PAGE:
Dig Boston

Not their fight: No motivation for property-owning Mass. lawmakers to move on rent control

Rent control bills haven’t exactly received a warm reception in the Legislature and The Boston Globe’s Emma Platoff and Matt Stout report the reason could be because more lawmakers are landlords than renters. Their investigation found at least 86% of the 200-seat Legislature owns homes, compared with just 61% of people in the state. Over one in four state legislators also own multiple units or properties, they write. 

The Boston Globe

With Barbara Lynch stories, the Times proves it’s a 3-newspaper town

Two exposés published within minutes yesterday morning about troubles in the Barbara Lynch restaurant empire, one by New York Times Pulitzer Prize winner Julia Moskin and the other by the Globe’s Janelle Nanos. The theme of both —allegations of abusive behavior and questionable leadership of Lynch, the celebrated chef and owner of several highly regarded restaurants, including No. 9 Park and Menton. Lynch, at once a tough-talking native of South Boston and a multiple James Beard winner, clearly was on the radar screen of both the Globe and the Times, the latter feeling very comfortable reporting in the Globe’s backyard. Both stories are thorough and incisive and may make for journalistic classroom exercise in comparing and contrasting.

The New York Times | The Boston Globe

The news stirred outrage from restaurant workers on social media where some people expressed relief that the alleged experiences had been revealed, reports WBUR.


He’s out: Longtime City Councilor Frank Baker won’t seek re-election

Frank Baker, who’s often seen as the most conservative voice on Boston’s left-leaning city council, won’t seek re-election, reports Gayla Cawley for The Boston Herald. The decision opens up the District 3 seat he’s held for more than a decade.

The Boston Herald

Big sports gaming hauls bloated by ‘bonus bets’

A big debut for mobile sports betting that proved much more popular than in-person betting in a lucrative first month was likely bloated by ‘bonus bets’ from online retailers and app merchants trying to attract gamblers to their platforms. March wagers came in at $570 million, reports Adam Reilly for GBH. The vast majority of those — nearly $550 million — were placed online, compared to just $20 million wagered in person, according to the state Gaming Commission.


A new shot: CDC authorizes next round of COVID boosters  

Many seniors over 65 years old are now eligible to line up for another COVID-19 vaccine booster, following approvals by both the CDC and FDA. This latest round of booster shots are the same batch rolled out last year from Moderna and Pfizer-BioNTech that were updated to include a “bivalent” recipe for the BA.4 and BA.5 variants of Omicron, writes CBS.


Who is Brian Walshe? The Cohasset man accused of killing his wife

Now accused in the death of his wife, Brian Walshe was a conman who had friends and neighbors fooled that he was a family man, Wyndham Lewis reports for Boston Magazine. His story started to unravel as the search for his missing wife intensified in the days after her disappearance early this year.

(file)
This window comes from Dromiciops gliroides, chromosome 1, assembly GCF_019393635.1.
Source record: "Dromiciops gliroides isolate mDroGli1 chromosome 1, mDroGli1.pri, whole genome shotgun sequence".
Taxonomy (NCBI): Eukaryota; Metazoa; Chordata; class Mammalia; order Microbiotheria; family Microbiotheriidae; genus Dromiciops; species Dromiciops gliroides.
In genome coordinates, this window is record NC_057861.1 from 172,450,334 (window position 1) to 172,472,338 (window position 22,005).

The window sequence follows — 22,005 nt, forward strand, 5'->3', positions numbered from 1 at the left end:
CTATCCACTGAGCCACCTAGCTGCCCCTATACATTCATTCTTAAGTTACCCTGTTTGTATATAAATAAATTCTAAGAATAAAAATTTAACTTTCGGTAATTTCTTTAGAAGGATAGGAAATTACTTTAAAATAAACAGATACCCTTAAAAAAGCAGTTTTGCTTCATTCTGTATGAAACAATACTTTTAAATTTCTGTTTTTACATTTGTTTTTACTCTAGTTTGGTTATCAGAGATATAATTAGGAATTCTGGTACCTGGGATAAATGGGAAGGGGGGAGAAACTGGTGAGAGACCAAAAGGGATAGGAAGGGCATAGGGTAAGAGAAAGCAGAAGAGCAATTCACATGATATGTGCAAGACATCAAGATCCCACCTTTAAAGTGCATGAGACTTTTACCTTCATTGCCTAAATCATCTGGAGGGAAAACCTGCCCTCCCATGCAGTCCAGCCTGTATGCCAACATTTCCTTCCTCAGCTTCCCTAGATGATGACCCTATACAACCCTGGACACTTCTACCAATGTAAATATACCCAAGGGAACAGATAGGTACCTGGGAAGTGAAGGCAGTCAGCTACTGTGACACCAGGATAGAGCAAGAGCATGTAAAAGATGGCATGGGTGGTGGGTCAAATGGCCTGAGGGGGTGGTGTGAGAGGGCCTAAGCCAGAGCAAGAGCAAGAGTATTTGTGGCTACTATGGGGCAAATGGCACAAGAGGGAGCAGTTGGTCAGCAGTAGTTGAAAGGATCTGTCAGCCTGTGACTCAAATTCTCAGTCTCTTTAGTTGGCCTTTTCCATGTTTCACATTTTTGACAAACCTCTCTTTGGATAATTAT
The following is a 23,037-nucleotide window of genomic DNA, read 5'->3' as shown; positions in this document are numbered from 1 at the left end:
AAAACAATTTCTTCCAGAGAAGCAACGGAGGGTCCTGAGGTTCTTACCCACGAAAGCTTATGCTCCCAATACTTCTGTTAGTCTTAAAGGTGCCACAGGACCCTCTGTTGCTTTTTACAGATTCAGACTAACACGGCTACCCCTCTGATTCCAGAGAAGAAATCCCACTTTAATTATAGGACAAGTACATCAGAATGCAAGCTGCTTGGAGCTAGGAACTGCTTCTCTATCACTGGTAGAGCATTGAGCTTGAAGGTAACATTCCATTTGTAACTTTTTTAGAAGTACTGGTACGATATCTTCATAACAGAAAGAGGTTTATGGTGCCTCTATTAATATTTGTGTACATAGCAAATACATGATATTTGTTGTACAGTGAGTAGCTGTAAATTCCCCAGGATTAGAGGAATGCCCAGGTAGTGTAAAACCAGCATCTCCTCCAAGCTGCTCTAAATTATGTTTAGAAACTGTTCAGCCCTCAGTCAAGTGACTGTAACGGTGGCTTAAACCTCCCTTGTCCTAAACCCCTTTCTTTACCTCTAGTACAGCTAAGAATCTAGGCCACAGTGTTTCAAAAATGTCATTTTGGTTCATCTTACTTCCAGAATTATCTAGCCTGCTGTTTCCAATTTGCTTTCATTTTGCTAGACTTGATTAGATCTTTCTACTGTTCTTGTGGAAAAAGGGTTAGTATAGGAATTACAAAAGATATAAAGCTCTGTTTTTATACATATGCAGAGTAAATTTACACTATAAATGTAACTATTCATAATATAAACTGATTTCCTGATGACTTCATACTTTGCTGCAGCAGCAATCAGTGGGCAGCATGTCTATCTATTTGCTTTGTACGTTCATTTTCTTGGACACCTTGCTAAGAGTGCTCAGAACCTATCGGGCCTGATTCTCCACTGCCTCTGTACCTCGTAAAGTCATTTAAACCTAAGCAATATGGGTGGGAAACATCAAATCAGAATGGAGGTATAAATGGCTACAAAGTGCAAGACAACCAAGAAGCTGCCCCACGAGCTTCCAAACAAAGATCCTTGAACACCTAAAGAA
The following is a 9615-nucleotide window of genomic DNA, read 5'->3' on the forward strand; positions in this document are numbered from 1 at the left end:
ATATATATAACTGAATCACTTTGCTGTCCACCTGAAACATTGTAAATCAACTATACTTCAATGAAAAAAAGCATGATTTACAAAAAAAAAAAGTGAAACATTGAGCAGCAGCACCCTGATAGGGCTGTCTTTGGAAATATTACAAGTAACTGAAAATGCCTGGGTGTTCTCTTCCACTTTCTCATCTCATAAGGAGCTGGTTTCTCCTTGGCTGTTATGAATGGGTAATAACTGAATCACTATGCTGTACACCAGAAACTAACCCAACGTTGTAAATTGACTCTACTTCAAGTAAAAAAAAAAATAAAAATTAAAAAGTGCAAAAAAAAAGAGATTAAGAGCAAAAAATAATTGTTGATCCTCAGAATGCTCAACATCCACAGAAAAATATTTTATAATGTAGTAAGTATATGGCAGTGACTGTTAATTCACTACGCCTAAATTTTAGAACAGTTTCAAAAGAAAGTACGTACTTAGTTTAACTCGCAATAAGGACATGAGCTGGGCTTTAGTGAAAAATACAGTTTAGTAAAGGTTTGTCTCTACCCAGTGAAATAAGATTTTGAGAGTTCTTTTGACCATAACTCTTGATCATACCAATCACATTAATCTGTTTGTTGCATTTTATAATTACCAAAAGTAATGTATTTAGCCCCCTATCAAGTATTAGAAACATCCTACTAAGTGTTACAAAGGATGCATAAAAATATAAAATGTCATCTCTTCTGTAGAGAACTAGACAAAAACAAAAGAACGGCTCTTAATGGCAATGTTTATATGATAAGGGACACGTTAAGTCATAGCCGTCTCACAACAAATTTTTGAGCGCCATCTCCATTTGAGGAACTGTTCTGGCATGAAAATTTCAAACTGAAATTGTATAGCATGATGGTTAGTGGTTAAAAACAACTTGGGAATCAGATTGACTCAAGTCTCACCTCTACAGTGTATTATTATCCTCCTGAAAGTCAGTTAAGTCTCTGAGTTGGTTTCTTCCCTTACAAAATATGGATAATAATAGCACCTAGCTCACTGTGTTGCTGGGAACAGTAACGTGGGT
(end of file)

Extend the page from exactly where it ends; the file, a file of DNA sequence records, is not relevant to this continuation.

Boston Magazine

Hard feelings persist over Worcester’s COVID money awards

Worcester City Manager Eric Batista is defending the process the city used to award $11.7 million of its ARPA windfall to local nonprofits, even as some continue to argue that too much of the money went to larger organizations with established funding sources. The Telegram’s Cyrus Moulton reports critics say Worcester missed opportunities to attack structural racism with the federal funds.

Telegram & Gazette

Worcester bus rides will be free for another year 

The Worcester Regional Transit Authority will continue to operate its bus network fare-free until at least June of 2024– extending for another year the policy enacted at the height of the pandemic. The mover came a day after a report found the WRTA is the only one of the 15 regional transit agencies in the state to see ridership levels rebound to and above pre-Covid levels.

Worcester Business Journal | GBH

Windfall: State ready to pay big for family shelter at Adams college dorm

The Massachusetts College of Liberal Arts would be paid $2.6 million a year to allow the state to use an empty dormitory tower as transitional housing for families, the school says. The Berkshire Eagle’s Sten Spinella reports the college is considering an 18-month agreement to sublease the space because it could be needed to house students again if enrollment rebounds as hoped.

The Berkshire Eagle

Record-setter: $10 million gift is largest-ever to a Mass. community college 

A 1958 graduate of Holyoke Community College and her husband have pledged to donate $10 million to the school — the largest-ever gift to a community college in the state and one of the largest ever nationally to a two-year institution. 

Daily Hampshire Gazette

Weekend political and policy talk shows

Keller@Large | 8:30 a.m. Sunday | WBZ-TV | Political analyst Jon Keller interviews U.S. Rep. Jim McGovern (D-2nd District) to discuss the debt ceiling battle, partisan rancor in the House and federal funding issues facing Massachusetts. 

On The Record | 11 a.m. Sunday | WCVB-TV State Representative and House Ways and Means Committee Chairman Aaron Michlewitz is the guest. Topics will include the state budget which reaches the floor on Monday and tax relief legislation. Sharman Sacchetti and Ed Harding host. Democratic Political Analyst Mary Anne Marsh and Republican Political Analyst Rob Gray join the roundtable discussion.

Send tips to Erin Tiernan Editor@MASSterList.com. For advertising and general inquiries, contact Dylan RossiterPublisher@MASSterList.comClick here to post a job on the MASSterList Job Board. Follow @MASSterList on Twitter. Did someone send you this edition? Subscribe here!

Erin Tiernan was a Editor and Author of MASSterList